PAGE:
Bionic Vision in 2002

In this article from the September 2002 issue of Wired Magazine, Steven Kotler takes a look at the state of the art in artificial vision. Here’s a few hi-lights.

From Page 1:

Otherwise, the walls are white and bare. When the world’s first bionic eye is turned on, this is what Patient Alpha will see.
Wired 10.2002Our guinea pig is 39, strong and tall, with an angular jaw, bold ears, and a rugged face. He looks hale, hearty, and healthy — except for the wires. They run from the laptops into the signal processors, then out again and across the table and up into the air, flanking his face like curtains before disappearing into holes drilled through his skull.


Within seconds his lips have turned blue and his deadened eyes roll back, revealing bone-white pupils, lids snapping up and down like hydraulic window shades. There’s another warping convulsion, and spittle sails from his mouth. Since the doctor’s in a wheelchair and the techs seem hypnotized, I rush over and grab him.

“Call 911!” one of the computer techs shouts.

But the doctor yells back: “No!”

“Lie him down,” cries the other. “Get him some water!”


From Page 2:

For years the prototype sat in Jerry’s occipital lobe, largely unused.


When hooked up to a video camera, he sees only shades of gray in a limited field of vision. He also sees at a very slow rate. It helps to think of film. Normal film whirls by at 24 frames per second — but Jerry sees at merely a fifth of that speed. The effect, Dobelle tells me, is a bit like looking at snapshots in a photo album through holes punched in a note card.

Patient Alpha, on the other hand, has the full upgrade: the Dobelle Institute Artificial Vision System for the Blind. Because the system has yet to be patented, the doctor is cagey about specifics.

From Page 3:

And against a far wall stands an ancient computer, weighing 2 tons, complete with a punch-paper tape input and a Teletype output. It measures 10 feet wide and 7 feet tall.

“What is that for?” I ask.

“That was the first artificial-vision system, the one I built for Jerry. It’s my past. Thirty-four years of work and $25 million.”

THE COST HAS COME DOWN QUITE A BIT. ACCORDING TO A printout Dobelle hands me, the price tag for curing blindness is now around $115,000


“It was wonderful,” says Jens. “It is wonderful. After 18 years in a dark jail, I finally got to look out the door into the sunlight.”


“Wow!” says Jens.

“Wow what?” I ask.

“I’m really using the part of my brain that’s been doing dick-all for two decades.”

“And that’s only one implant,” says Dobelle. “We still have to integrate the other side, and we haven’t installed the edge-recognition software yet. The image is going to get better and better.”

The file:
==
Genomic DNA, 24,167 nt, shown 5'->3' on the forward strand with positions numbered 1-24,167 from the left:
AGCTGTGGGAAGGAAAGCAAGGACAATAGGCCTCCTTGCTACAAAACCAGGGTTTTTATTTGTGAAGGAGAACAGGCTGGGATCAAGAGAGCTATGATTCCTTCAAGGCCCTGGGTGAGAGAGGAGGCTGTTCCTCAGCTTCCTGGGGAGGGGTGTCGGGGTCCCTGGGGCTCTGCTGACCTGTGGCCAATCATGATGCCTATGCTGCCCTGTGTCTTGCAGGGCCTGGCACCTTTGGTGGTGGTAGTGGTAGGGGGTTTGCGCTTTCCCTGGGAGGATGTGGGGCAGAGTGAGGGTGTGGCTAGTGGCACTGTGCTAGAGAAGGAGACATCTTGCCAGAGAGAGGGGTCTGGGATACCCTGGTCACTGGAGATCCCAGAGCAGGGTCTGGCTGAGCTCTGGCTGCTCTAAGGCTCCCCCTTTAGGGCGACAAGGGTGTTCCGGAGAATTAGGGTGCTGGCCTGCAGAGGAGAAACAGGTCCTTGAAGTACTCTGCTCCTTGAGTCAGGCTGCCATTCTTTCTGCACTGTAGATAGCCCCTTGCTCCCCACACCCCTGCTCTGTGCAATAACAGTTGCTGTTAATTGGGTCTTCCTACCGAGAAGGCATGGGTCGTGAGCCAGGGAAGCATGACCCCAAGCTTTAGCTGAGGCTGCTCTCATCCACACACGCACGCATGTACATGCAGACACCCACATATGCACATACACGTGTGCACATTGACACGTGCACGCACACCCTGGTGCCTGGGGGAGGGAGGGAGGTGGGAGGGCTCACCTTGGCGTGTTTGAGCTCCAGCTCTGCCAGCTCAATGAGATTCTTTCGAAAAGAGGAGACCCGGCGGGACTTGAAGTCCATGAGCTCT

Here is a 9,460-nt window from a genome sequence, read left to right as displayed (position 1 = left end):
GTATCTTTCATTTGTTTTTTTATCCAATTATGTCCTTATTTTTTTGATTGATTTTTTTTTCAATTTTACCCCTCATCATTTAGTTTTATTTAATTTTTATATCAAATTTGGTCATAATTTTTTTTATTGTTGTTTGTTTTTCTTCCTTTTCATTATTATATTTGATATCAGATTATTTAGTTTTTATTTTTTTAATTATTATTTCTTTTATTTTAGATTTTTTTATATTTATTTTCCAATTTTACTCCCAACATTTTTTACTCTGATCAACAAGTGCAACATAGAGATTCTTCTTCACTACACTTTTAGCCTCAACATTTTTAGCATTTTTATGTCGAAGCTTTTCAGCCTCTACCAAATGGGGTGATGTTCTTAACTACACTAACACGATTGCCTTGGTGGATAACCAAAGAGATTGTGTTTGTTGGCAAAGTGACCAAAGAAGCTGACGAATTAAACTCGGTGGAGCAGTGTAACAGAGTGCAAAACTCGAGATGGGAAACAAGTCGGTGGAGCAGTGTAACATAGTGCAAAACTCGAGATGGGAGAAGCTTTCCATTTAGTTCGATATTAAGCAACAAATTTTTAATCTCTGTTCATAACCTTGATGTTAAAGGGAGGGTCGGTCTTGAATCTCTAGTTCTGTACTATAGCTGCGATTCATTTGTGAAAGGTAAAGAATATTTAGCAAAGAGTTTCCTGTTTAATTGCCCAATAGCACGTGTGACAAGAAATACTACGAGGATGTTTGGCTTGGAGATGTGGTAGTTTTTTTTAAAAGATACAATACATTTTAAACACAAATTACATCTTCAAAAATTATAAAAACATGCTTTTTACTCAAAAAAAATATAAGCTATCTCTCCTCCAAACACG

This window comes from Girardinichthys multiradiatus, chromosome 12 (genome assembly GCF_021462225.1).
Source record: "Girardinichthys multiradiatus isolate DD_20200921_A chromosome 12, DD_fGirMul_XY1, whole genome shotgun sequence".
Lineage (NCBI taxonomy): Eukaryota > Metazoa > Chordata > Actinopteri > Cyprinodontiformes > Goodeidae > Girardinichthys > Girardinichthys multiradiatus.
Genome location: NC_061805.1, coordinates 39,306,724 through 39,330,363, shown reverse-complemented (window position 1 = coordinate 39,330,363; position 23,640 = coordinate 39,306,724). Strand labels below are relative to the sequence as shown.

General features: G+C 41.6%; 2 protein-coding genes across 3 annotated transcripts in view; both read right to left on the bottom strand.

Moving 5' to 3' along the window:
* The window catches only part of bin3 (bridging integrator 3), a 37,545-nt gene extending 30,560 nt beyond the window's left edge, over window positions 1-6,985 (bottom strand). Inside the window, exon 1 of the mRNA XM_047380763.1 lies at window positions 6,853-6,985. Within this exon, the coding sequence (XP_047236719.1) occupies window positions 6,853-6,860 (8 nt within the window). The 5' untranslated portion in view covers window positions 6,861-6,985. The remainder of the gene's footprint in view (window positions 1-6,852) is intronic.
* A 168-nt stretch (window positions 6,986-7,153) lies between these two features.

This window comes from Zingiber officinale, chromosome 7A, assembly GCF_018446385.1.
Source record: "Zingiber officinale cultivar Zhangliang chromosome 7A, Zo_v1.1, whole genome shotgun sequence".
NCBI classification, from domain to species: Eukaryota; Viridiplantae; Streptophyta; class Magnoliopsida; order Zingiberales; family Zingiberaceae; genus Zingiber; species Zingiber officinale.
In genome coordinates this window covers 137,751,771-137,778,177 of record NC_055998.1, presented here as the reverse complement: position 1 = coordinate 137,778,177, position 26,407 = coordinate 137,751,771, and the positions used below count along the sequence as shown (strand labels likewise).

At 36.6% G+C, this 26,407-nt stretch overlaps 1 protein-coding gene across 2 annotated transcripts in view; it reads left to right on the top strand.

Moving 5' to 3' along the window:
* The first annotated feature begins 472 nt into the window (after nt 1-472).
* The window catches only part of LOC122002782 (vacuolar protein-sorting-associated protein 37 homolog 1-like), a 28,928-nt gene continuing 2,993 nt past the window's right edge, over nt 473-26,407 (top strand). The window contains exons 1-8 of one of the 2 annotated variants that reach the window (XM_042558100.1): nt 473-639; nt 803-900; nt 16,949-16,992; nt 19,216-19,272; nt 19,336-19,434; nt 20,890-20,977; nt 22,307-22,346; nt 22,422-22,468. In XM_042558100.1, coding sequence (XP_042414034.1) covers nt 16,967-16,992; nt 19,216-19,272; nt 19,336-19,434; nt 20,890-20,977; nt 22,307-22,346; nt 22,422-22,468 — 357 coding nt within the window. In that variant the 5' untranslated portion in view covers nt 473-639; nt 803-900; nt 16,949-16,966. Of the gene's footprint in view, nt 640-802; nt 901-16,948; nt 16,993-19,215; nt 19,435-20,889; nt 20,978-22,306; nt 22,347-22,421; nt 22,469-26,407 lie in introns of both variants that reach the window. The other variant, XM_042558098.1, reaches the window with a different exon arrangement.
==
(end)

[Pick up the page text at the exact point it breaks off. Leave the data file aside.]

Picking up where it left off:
From Page 4:

In fact, to most of the artificial-vision community, Dobelle’s breakthrough came out of the blue. For years he had been merely a footnote, known mainly for his early work in phosphene stimulation. People had heard of Jerry, but because the testing was done privately, outside of academia, many felt the work suspect.


Normann also envisions a three-part system — implant, signal processor, camera — but with a critical difference. While Dobelle’s implant rests on the surface of the visual cortex, Normann’s would penetrate it.

Normann’s implant is much smaller than Dobelle’s — about the size of a nail’s head and designed to be hammered into the cortex, sinking to the exact spot in the brain where normal visual information is received. According to Normann, the implant is so precise that each electrode can stimulate individual neurons.


Like the competition, Humayun uses eyeglass-mounted video cameras and signal processors to generate an image, but unlike Normann’s and Dobelle’s neuroprostheses, his implant sits atop the retina. It’s designed to take the place of damaged rods and cones by jump-starting the still-healthy ones and then use the eye’s own signal processing components — the ganglion cells and optic nerve — to send visual information to the brain.

“It’s a limited approach, aimed at a limited number of pathologies, but it has its advantages,” says Humayun. “We thought it was a better idea to operate on a blind eye than on a normal brain.”

From Page 5:

“What happened?” I ask. “Did you up the resolution again?”

“No,” says Weiland, “that’s your brain learning to see.”



Read the entire article @ the Wired Archive


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